Be a Demographer

  • By Susan K. Lewis
  • Posted 04.20.04
  • NOVA

In 1950, the term "population explosion" was unheard of, yet the conditions for runaway population growth were in place. Death rates in the developed world had plummeted, and those in the developing world were falling as well, while birthrates remained high. Today, demographic data continue to foretell dramatic changes ahead, though various countries have starkly different prospects. In this game, get a glimpse of the future for the U.S., Japan, Kenya, and India.

Launch Interactive

Play a matching game to see how demographic data will shape the future of the U.S., Japan, Kenya, and India.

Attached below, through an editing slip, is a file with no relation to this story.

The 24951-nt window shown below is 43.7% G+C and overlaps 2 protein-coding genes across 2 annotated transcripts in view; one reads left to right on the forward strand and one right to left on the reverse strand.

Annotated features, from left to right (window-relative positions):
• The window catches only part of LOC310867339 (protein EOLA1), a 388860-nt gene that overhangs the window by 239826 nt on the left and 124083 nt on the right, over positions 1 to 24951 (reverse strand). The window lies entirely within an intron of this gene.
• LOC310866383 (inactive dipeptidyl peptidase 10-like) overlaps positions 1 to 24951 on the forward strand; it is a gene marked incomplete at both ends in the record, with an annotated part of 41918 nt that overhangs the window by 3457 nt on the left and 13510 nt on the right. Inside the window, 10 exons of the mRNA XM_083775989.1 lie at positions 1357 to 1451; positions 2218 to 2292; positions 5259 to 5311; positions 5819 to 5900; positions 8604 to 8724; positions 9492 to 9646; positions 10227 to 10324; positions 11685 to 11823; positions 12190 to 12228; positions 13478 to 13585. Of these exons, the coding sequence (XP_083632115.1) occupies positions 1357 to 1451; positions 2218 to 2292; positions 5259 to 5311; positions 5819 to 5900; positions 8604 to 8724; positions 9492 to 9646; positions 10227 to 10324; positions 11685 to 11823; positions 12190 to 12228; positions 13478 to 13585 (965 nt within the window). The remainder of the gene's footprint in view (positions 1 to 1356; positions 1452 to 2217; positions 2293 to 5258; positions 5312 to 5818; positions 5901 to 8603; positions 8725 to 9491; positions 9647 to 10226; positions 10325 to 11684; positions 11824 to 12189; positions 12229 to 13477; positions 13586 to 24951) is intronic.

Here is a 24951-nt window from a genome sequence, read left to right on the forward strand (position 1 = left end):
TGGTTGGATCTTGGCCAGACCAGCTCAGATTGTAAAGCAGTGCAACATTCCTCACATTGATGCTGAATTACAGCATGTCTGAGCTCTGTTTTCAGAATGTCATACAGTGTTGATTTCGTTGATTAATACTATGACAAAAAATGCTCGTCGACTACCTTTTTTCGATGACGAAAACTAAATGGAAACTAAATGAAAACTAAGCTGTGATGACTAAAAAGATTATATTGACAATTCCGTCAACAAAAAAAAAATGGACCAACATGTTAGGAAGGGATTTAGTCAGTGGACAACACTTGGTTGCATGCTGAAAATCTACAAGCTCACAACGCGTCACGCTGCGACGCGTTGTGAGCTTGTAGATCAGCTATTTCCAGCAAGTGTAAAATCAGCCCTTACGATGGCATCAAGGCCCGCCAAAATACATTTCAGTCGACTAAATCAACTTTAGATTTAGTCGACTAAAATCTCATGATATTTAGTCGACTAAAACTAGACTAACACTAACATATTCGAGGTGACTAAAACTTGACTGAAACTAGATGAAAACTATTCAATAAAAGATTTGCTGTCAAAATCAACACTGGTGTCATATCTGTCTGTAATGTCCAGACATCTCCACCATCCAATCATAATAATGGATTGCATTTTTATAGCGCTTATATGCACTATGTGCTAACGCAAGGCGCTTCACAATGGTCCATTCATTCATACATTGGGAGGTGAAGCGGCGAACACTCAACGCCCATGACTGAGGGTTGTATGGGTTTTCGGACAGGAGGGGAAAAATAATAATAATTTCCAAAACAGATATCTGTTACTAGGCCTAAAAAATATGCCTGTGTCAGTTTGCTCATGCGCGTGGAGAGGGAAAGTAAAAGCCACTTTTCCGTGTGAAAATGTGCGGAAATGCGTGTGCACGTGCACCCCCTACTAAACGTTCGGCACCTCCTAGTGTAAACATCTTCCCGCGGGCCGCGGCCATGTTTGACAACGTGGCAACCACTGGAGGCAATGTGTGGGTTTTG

This feature originally appeared on the site for the NOVA program World in the Balance.


The demographic data in this game were drawn from the United Nations Population Division's (UNPD) World Population Prospects: The 2002 Revision and World Urbanization Prospects: The 2001 Revision.

Data for 2050 are according to the UNPD's "medium variant" projections, which assume that fertility in high-fertility countries such as Kenya will decline dramatically in coming decades, as they have in the recent past. The UNPD's model also makes assumptions about the impact of HIV/AIDS on mortality. There is uncertainty in both assumptions.

For some categories, such as net migration, UNPD data are given for a five-year period. For this feature, the 1950 data reflect the period 1950-1955, the 2000 data reflect 2000-2005, and the 2050 data reflect 2045-2050.


Special Thanks

John Bongaarts, Population Council


Courtesy of the CIA World Factbook

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